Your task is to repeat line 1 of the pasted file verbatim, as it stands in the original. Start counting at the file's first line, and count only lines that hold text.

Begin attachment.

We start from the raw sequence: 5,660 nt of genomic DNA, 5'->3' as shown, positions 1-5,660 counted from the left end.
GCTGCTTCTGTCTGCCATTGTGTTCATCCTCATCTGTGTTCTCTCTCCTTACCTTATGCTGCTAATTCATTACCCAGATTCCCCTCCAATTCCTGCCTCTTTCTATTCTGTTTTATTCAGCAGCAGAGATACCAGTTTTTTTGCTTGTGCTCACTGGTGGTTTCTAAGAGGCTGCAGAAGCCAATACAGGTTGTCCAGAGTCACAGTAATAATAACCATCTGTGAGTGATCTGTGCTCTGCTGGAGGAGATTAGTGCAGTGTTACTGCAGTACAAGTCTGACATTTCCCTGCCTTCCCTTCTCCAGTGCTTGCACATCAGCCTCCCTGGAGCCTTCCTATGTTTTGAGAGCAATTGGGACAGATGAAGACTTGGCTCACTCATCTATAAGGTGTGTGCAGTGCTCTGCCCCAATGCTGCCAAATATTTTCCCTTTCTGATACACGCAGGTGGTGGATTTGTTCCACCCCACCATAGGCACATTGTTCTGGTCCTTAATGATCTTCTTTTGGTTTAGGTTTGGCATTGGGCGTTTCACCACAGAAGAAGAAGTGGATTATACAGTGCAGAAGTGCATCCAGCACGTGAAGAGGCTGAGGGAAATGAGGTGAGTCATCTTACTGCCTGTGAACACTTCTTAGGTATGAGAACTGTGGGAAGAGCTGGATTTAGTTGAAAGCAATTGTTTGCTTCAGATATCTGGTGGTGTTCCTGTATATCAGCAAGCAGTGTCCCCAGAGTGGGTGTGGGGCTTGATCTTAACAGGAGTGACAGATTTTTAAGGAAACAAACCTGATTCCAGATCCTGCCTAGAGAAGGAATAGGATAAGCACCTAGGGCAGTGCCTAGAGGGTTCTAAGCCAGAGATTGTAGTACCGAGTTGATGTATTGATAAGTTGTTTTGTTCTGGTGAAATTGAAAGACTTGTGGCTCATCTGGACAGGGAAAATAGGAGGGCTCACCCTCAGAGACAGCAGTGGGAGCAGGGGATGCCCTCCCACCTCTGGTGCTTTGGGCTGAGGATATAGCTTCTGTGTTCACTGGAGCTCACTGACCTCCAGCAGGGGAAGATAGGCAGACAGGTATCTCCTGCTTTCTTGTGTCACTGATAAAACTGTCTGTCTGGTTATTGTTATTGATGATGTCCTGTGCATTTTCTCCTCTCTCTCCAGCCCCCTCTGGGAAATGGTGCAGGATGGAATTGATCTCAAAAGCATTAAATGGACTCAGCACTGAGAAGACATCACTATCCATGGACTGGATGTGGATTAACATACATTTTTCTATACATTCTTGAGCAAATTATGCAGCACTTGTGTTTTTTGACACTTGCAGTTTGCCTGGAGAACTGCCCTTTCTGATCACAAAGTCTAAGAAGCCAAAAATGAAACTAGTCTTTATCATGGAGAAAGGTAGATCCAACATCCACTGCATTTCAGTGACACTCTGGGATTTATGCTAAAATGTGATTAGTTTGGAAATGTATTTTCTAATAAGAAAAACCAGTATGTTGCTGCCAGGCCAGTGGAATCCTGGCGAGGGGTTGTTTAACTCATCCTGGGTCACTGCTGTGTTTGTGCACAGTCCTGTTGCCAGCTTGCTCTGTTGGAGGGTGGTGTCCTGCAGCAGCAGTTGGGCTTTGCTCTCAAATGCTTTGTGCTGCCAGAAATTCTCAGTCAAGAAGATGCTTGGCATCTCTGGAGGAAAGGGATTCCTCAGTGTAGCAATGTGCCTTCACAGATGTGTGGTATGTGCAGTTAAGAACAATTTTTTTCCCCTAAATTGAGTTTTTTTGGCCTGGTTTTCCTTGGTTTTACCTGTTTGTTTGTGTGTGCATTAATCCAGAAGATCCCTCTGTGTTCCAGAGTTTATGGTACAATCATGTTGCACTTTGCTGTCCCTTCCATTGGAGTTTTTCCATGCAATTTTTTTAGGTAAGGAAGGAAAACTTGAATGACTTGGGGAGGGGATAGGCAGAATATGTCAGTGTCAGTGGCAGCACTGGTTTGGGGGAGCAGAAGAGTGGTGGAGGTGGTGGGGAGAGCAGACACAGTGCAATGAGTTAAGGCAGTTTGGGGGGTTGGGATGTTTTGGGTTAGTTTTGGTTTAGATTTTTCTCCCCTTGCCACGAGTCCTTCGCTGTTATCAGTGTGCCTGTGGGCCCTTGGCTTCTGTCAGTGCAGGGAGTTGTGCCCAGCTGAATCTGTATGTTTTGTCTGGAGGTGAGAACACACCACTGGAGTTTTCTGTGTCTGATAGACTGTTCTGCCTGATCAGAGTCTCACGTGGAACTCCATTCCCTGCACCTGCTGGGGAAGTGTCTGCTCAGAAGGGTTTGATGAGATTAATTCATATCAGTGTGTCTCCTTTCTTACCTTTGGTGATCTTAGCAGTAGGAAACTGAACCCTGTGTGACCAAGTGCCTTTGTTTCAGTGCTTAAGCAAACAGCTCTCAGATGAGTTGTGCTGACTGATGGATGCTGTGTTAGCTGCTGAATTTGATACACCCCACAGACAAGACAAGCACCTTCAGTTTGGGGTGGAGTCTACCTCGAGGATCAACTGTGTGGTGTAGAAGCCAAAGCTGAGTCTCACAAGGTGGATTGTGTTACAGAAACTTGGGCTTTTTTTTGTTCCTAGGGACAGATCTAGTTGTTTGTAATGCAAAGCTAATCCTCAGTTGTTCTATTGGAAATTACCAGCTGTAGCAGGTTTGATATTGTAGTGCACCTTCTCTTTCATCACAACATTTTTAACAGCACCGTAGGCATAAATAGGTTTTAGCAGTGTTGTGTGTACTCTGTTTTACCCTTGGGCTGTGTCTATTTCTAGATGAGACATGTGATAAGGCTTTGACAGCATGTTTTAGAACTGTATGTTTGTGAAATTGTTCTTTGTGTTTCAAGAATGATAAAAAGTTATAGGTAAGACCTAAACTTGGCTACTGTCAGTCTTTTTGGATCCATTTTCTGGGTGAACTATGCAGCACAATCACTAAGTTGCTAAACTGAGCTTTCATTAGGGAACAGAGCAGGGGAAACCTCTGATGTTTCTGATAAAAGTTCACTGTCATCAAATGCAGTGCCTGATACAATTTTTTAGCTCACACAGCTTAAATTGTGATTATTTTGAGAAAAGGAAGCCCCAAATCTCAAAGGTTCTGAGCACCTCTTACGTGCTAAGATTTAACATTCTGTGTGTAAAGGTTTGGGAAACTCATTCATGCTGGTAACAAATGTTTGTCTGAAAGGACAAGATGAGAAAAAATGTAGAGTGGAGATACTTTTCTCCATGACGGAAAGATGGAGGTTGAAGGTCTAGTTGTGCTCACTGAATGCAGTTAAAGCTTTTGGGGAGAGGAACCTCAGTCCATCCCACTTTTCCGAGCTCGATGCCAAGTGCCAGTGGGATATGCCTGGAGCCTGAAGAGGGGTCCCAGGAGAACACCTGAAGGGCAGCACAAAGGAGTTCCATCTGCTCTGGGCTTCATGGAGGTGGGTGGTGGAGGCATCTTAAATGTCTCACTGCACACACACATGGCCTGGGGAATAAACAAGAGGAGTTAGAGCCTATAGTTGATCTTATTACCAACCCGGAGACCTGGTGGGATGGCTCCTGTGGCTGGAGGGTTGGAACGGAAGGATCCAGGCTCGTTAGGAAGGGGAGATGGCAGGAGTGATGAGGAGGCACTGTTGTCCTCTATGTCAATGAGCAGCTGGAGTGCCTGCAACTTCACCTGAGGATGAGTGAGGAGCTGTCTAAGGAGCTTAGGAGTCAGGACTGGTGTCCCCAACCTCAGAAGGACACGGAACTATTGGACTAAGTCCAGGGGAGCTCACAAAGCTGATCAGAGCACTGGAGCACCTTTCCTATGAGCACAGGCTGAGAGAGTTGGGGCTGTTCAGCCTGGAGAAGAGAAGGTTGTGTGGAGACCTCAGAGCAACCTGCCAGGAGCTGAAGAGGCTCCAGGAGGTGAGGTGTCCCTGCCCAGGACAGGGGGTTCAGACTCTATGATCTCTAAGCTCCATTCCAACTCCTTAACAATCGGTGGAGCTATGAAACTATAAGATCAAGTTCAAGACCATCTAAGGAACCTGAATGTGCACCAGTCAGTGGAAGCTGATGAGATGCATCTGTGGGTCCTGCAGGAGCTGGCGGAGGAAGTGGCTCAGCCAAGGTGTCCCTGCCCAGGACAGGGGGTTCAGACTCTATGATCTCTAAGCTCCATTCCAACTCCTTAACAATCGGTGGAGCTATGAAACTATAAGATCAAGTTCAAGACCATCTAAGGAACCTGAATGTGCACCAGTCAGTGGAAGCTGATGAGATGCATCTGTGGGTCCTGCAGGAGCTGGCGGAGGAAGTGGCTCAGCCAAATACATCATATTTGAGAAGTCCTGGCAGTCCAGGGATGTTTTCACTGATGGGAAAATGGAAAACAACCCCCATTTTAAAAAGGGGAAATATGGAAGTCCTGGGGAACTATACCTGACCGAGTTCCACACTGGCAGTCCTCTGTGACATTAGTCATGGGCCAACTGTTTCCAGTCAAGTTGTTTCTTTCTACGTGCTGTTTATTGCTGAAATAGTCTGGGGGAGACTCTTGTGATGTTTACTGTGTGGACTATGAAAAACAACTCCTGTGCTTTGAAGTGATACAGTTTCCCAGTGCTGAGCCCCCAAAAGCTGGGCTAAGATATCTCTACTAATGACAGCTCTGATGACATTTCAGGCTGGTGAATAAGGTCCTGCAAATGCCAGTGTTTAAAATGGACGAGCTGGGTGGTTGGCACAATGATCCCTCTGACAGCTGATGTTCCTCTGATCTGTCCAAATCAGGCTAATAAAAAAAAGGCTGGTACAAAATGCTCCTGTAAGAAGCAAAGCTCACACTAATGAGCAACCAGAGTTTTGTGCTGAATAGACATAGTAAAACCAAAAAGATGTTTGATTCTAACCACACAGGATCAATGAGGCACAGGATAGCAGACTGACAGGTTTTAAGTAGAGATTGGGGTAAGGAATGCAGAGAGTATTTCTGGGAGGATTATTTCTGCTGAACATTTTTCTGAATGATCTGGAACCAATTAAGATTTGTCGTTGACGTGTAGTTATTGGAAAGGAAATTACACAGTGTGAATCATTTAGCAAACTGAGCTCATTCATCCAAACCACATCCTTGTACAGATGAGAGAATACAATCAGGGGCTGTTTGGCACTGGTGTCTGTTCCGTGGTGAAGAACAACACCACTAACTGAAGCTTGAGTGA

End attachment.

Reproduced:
We start from the raw sequence: 5,660 nt of genomic DNA, 5'->3' as shown, positions 1-5,660 counted from the left end.